MANILA – An environmental alliance said on Friday it plans to sue the country’s local chief executives who will build and operate waste incinerators.

Republic Act 8749 (Philippine Clean Air Act of 1999) prohibits waste-burning so local officials must not insist on building and operating incinerators, said Glenn Ymata, senior campaign manager of environmental alliance No Burn Pilipinas (NBP).

“Incinerating waste is illegal so we’re planning to file administrative cases against local chief executives who'll do so,” he said on the sidelines of a waste management briefing in Quezon City, noting that the group is also mulling filing criminal charges against local officials.

Waste-to-energy (WtE) technology that produces energy by burning trash remains an option of the environment department's Environmental Management Bureau (EMB) to address the nationwide garbage problem despite various groups’ opposition.

EMB officer in charge Assistant Director Vizminda Osorio said increasing the waste generation, sanitary landfills’ diminishing capacity to accommodate garbage, and LGUs’ hesitation to host these facilities prompted the need for WtE.

“WtE technology has already improved over the years,” she said, allaying fears of environmental groups that it is dangerous to health and the environment.

Other countries’ experience shows WtE technology is safe and effective in addressing the garbage problem there, she said.

On the other hand, Break Free from Plastic movement coordinator Von Hernandez said the term “WtE” is just “linguistic trickery” to conceal the fact that this technology still burns waste.

To address the country’s garbage problem, Hernandez said there is a need for LGUs nationwide to implement RA 9003 or the Ecological Solid Waste Management Act of 2000.

“We have shining examples of LGUs that implement and prove the superiority of solid waste management (SWM),” he said.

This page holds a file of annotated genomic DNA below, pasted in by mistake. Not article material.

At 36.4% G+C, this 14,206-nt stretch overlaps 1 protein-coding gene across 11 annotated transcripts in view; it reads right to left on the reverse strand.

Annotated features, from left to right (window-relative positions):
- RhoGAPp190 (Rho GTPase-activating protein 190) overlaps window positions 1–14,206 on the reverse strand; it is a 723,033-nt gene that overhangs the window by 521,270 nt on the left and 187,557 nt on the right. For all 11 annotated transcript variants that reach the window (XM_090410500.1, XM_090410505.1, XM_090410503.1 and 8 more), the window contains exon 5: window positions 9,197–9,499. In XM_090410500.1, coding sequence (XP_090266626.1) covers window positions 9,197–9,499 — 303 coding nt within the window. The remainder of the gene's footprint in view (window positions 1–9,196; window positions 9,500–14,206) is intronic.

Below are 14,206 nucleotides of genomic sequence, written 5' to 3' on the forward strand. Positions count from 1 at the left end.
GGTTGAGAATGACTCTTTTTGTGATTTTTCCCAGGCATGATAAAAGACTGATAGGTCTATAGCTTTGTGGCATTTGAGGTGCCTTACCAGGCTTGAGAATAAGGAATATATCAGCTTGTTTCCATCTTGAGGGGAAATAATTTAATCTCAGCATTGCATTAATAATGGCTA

He said among such LGUs is San Fernando City which is implementing SWM measures like recycling, enabling this capital of Pampanga province to divert from landfills about 80 percent of its total waste.

According to RA 9003, the SWM is “the discipline associated with the control of generation, storage, collection, transfer and transport, processing, and disposal of solid wastes in a manner that is in accord with the best principles of public health, economics, engineering, conservation, aesthetics, and other environmental considerations, and that is also responsive to public attitudes.”

Meanwhile, solid waste expert Dr. Paul Connett recommends the composting of waste instead of incineration.

“Most of your waste is organic,” he said, describing predominant nature of trash in the country.

He urged the public to segregate waste, saying this is the first step in addressing the country’s garbage problem.

“The problem is when you mix waste,” he said.

Ymata said since local chief executives assumed their posts just this week, the NBP will advocate SWM to them.

He said NBP is prepared to join LGU discussions on addressing the waste problem.

Earlier, Environment Undersecretary Jonas Leones assured the department continues to enforce environmental laws.

"There's a Supreme Court (SC) resolution that says not all incineration is banned by RA 8749," he said.

That means the department can allow WtE projects with incineration processes that comply with standards including those for emissions, he said.

In its 2002 resolution, the SC said RA 8749's Section 20 "does not absolutely prohibit incineration as a mode of waste disposal; rather, only those burning processes which emit poisonous and toxic fumes are banned." (PNA)